The emergency fund: why it’s so important and how to go about building one for yourself
This is the final blog in a seven-part series on how South Africans can survive a tough economy and build wealth in the face of inflation and price increases. Read other articles in the series here.
An emergency fund is a sum of money set aside to cover unplanned expenses. This means that when the unexpected happens, you can use the money in your fund, instead of dipping into your savings or worse, using your credit card to help you through the financial crisis.
The typical financial emergencies that people face include:
- Losing their job
- A medical or dental emergency (not always their own – often a close relative with no medical aid etc)
- Unplanned travel expenses (often linked to the previous point when family or friends are ill or pass away)
- Car or tyre troubles
- Unexpected pet expenses/ medical bills
- Unexpected home repairs
- ‘Sandwich Generation’ emergencies: unplanned for expenses linked to your kids or parents
Although the last point is a little tricky – we’d argue for example that school fees and school uniforms at the beginning of every year is not a financial emergency – it’s something you know is coming and can plan for. But sometimes things do crop up that were unanticipated – perhaps there is a last minute sports tour for your child or your parents need to move into a retirement home and if you’re not going to say ‘no’ to helping them, then your emergency fund needs to provide you with cover here so that you’re not accessing savings or credit in order to cover these unplanned expenses.
- It may keep you from debt counselling or insolvency
“Most South Africans are living from payday to payday and are barely able to afford their current repayments. One more additional expense – particularly a big one – will send a lot of people into insolvency,” according to Gary Kayle, a Money Coach™ at The Money School. As a result, a lot of people are far closer to this point than they may realise.
- It helps keep your stress level down
Whenever we survey people who are about to start doing one of our financial education courses, we typically find that 60% of them worry about money on a daily or weekly basis. That’s a lot of stress when it comes to just your ‘every day’ money-related matters. Throw in a life emergency like any of those listed above and you go from living on the financial edge straight into your worst nightmare. Being prepared with an emergency fund on the other hand provides you with a financial safety net that will give you confidence that you can tackle any of life's unexpected events without adding money worries to your list.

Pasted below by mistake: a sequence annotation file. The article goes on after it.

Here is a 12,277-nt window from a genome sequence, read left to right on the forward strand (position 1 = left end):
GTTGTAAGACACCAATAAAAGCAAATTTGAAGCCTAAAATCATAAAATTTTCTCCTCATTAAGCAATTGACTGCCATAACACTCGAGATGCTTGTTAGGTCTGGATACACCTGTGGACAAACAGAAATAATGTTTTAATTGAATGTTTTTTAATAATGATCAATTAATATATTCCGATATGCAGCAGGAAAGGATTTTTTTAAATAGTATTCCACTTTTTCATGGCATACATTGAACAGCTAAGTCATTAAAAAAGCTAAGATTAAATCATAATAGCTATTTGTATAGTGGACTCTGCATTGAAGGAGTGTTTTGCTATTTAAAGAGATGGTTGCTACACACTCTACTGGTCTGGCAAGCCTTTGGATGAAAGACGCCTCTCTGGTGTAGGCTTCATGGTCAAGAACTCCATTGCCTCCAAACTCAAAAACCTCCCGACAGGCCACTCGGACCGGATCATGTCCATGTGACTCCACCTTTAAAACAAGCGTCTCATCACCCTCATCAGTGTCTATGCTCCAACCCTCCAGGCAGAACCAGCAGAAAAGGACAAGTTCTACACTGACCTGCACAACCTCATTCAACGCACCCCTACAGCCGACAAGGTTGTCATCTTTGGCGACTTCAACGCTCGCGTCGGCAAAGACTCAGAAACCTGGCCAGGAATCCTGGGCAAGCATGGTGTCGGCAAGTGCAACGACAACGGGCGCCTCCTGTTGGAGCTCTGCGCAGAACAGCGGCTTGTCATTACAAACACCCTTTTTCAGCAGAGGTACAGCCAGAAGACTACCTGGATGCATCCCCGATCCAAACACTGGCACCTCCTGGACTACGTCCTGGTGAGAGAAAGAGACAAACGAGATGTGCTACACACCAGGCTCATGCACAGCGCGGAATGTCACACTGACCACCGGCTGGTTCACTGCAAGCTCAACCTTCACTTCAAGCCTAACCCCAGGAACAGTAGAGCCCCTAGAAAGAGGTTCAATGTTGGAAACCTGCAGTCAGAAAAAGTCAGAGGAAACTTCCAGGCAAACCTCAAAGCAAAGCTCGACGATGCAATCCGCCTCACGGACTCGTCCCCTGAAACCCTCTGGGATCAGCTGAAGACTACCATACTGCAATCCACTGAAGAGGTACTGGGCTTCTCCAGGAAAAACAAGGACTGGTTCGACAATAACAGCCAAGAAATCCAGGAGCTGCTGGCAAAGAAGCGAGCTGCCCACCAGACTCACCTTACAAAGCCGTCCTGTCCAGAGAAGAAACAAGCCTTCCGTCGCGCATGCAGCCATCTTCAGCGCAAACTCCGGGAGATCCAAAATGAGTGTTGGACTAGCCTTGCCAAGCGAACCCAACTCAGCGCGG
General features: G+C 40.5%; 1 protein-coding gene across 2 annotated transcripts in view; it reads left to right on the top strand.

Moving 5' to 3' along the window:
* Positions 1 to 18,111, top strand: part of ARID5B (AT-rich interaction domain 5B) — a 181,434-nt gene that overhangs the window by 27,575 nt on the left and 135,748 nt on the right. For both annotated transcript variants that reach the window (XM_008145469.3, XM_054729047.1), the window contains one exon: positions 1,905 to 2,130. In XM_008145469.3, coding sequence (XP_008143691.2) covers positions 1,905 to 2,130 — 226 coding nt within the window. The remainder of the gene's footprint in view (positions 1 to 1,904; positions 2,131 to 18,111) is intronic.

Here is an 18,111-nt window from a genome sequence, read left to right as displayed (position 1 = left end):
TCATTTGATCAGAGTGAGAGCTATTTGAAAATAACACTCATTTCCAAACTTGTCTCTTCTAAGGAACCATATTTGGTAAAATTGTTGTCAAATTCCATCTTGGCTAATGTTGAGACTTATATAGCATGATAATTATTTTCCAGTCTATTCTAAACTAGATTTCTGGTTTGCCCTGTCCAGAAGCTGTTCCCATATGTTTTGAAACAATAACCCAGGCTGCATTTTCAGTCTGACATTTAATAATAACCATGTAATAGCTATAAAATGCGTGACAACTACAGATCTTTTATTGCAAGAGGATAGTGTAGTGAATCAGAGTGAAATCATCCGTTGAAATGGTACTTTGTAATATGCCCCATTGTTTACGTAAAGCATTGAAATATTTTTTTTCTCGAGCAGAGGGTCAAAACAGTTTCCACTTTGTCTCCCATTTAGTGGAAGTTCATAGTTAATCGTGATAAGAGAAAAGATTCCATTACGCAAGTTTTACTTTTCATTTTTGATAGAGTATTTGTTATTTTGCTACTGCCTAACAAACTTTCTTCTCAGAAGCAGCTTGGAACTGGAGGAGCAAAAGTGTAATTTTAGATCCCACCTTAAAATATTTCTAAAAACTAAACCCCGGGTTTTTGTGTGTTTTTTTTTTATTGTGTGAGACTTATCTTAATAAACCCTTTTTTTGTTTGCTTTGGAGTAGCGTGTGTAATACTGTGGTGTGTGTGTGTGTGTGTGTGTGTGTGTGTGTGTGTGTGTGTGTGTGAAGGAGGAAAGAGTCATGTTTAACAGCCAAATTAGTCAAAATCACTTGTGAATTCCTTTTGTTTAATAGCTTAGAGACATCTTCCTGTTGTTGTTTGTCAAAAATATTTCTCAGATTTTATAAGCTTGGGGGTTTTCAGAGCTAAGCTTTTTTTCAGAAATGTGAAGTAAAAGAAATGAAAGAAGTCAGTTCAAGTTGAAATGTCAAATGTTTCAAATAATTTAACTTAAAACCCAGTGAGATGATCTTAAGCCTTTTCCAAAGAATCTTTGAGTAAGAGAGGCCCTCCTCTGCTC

- It keeps you from making bad financial decisions
There may be other ways you can quickly access cash, like dipping into your bond or borrowing from lenders. Having an emergency fund will not only stop you from making this kind of bad financial decision however, it will also save you significant sums of money in interest, fees and penalties.
You need to save your emergency fund money somewhere where you can’t easily dip into it for non-emergency spending. Keeping this money out of your immediate reach means you can’t spend it on a whim no matter how much you’d like to. We’d recommend putting it into a separate savings or money market account so that you know exactly how much money you have set aside for a rainy day, and how much you may still need to save.
Like most things in life – the exact amount will be dependent on your personal financial situation. Ironically, the better you are at managing your money, the less of it you’ll need in an emergency fund as you’ll find you become better at predicting, and pre-funding many of the expenses that less skilled money managers would classify as a financial emergency.
As a rule of thumb though, we like to recommend people save three months of their salary in
As a rule of thumb though, we like to recommend people save three months of their salary in an emergency fund. But it’ll take most people a little bit of time to reach that goal, so we recommend setting your initial target as a R10,000 safety net and to grow it from there.
“We like to think of your emergency fund as your financial shock absorber,” says Kayle. “Use it to smooth over the effects of the inevitable bumps in the road that happen to everyone and thereby reduce the negative impact on your family.”
The views and opinions expressed in this article are those of the authors and do not necessarily represent or reflect the views of 1Life or its employees.